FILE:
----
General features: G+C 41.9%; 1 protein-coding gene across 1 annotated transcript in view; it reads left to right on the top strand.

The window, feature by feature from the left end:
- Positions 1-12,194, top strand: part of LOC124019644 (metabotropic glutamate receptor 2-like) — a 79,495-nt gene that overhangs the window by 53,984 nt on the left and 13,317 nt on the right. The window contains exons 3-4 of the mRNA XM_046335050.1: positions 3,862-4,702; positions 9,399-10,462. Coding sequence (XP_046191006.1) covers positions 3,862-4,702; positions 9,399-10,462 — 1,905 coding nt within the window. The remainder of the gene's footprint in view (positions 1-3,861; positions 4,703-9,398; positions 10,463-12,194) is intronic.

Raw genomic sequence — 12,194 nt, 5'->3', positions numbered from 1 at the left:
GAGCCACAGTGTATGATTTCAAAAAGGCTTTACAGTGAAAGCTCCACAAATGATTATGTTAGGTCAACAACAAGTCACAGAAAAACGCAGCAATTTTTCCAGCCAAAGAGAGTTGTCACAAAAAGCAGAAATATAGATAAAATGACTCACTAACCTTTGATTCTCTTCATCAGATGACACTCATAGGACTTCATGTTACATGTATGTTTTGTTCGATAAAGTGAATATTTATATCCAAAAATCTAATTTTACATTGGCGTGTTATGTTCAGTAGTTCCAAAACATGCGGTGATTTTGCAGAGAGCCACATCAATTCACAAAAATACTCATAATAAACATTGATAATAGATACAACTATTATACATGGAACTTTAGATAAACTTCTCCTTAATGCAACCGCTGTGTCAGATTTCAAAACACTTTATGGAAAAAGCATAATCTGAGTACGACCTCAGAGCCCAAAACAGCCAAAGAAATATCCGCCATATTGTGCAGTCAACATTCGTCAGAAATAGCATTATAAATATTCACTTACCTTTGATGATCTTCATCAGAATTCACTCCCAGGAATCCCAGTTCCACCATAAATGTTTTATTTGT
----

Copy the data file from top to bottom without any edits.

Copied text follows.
General features: G+C 41.9%; 1 protein-coding gene across 1 annotated transcript in view; it reads left to right on the top strand.

The window, feature by feature from the left end:
- Positions 1-12,194, top strand: part of LOC124019644 (metabotropic glutamate receptor 2-like) — a 79,495-nt gene that overhangs the window by 53,984 nt on the left and 13,317 nt on the right. The window contains exons 3-4 of the mRNA XM_046335050.1: positions 3,862-4,702; positions 9,399-10,462. Coding sequence (XP_046191006.1) covers positions 3,862-4,702; positions 9,399-10,462 — 1,905 coding nt within the window. The remainder of the gene's footprint in view (positions 1-3,861; positions 4,703-9,398; positions 10,463-12,194) is intronic.

Raw genomic sequence — 12,194 nt, 5'->3', positions numbered from 1 at the left:
GAGCCACAGTGTATGATTTCAAAAAGGCTTTACAGTGAAAGCTCCACAAATGATTATGTTAGGTCAACAACAAGTCACAGAAAAACGCAGCAATTTTTCCAGCCAAAGAGAGTTGTCACAAAAAGCAGAAATATAGATAAAATGACTCACTAACCTTTGATTCTCTTCATCAGATGACACTCATAGGACTTCATGTTACATGTATGTTTTGTTCGATAAAGTGAATATTTATATCCAAAAATCTAATTTTACATTGGCGTGTTATGTTCAGTAGTTCCAAAACATGCGGTGATTTTGCAGAGAGCCACATCAATTCACAAAAATACTCATAATAAACATTGATAATAGATACAACTATTATACATGGAACTTTAGATAAACTTCTCCTTAATGCAACCGCTGTGTCAGATTTCAAAACACTTTATGGAAAAAGCATAATCTGAGTACGACCTCAGAGCCCAAAACAGCCAAAGAAATATCCGCCATATTGTGCAGTCAACATTCGTCAGAAATAGCATTATAAATATTCACTTACCTTTGATGATCTTCATCAGAATTCACTCCCAGGAATCCCAGTTCCACCATAAATGTTTTATTTGT